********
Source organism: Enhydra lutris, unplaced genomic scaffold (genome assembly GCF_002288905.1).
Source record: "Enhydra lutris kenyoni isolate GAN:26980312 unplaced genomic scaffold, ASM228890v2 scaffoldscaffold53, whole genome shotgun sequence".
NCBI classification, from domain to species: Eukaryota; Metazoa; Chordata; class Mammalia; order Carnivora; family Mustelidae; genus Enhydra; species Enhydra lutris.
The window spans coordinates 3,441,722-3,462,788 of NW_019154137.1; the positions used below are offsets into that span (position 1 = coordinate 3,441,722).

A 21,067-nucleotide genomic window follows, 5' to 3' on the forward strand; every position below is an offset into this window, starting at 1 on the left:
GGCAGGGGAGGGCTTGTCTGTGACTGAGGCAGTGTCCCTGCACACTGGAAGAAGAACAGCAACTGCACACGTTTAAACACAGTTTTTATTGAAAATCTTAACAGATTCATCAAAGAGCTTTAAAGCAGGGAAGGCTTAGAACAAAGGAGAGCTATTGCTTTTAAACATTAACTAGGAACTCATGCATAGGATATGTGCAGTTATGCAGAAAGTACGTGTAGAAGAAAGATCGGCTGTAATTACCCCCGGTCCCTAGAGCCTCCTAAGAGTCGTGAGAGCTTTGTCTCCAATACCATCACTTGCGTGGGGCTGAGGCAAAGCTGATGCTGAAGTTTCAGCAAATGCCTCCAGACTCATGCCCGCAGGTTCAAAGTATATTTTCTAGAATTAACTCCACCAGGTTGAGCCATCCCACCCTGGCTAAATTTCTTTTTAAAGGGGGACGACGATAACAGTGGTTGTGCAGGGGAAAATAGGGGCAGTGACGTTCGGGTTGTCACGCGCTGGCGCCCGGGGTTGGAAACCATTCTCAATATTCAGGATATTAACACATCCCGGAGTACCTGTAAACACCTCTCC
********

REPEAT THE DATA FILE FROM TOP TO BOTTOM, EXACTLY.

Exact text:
Source organism: Enhydra lutris, unplaced genomic scaffold (genome assembly GCF_002288905.1).
Source record: "Enhydra lutris kenyoni isolate GAN:26980312 unplaced genomic scaffold, ASM228890v2 scaffoldscaffold53, whole genome shotgun sequence".
NCBI classification, from domain to species: Eukaryota; Metazoa; Chordata; class Mammalia; order Carnivora; family Mustelidae; genus Enhydra; species Enhydra lutris.
The window spans coordinates 3,441,722-3,462,788 of NW_019154137.1; the positions used below are offsets into that span (position 1 = coordinate 3,441,722).

A 21,067-nucleotide genomic window follows, 5' to 3' on the forward strand; every position below is an offset into this window, starting at 1 on the left:
GGCAGGGGAGGGCTTGTCTGTGACTGAGGCAGTGTCCCTGCACACTGGAAGAAGAACAGCAACTGCACACGTTTAAACACAGTTTTTATTGAAAATCTTAACAGATTCATCAAAGAGCTTTAAAGCAGGGAAGGCTTAGAACAAAGGAGAGCTATTGCTTTTAAACATTAACTAGGAACTCATGCATAGGATATGTGCAGTTATGCAGAAAGTACGTGTAGAAGAAAGATCGGCTGTAATTACCCCCGGTCCCTAGAGCCTCCTAAGAGTCGTGAGAGCTTTGTCTCCAATACCATCACTTGCGTGGGGCTGAGGCAAAGCTGATGCTGAAGTTTCAGCAAATGCCTCCAGACTCATGCCCGCAGGTTCAAAGTATATTTTCTAGAATTAACTCCACCAGGTTGAGCCATCCCACCCTGGCTAAATTTCTTTTTAAAGGGGGACGACGATAACAGTGGTTGTGCAGGGGAAAATAGGGGCAGTGACGTTCGGGTTGTCACGCGCTGGCGCCCGGGGTTGGAAACCATTCTCAATATTCAGGATATTAACACATCCCGGAGTACCTGTAAACACCTCTCC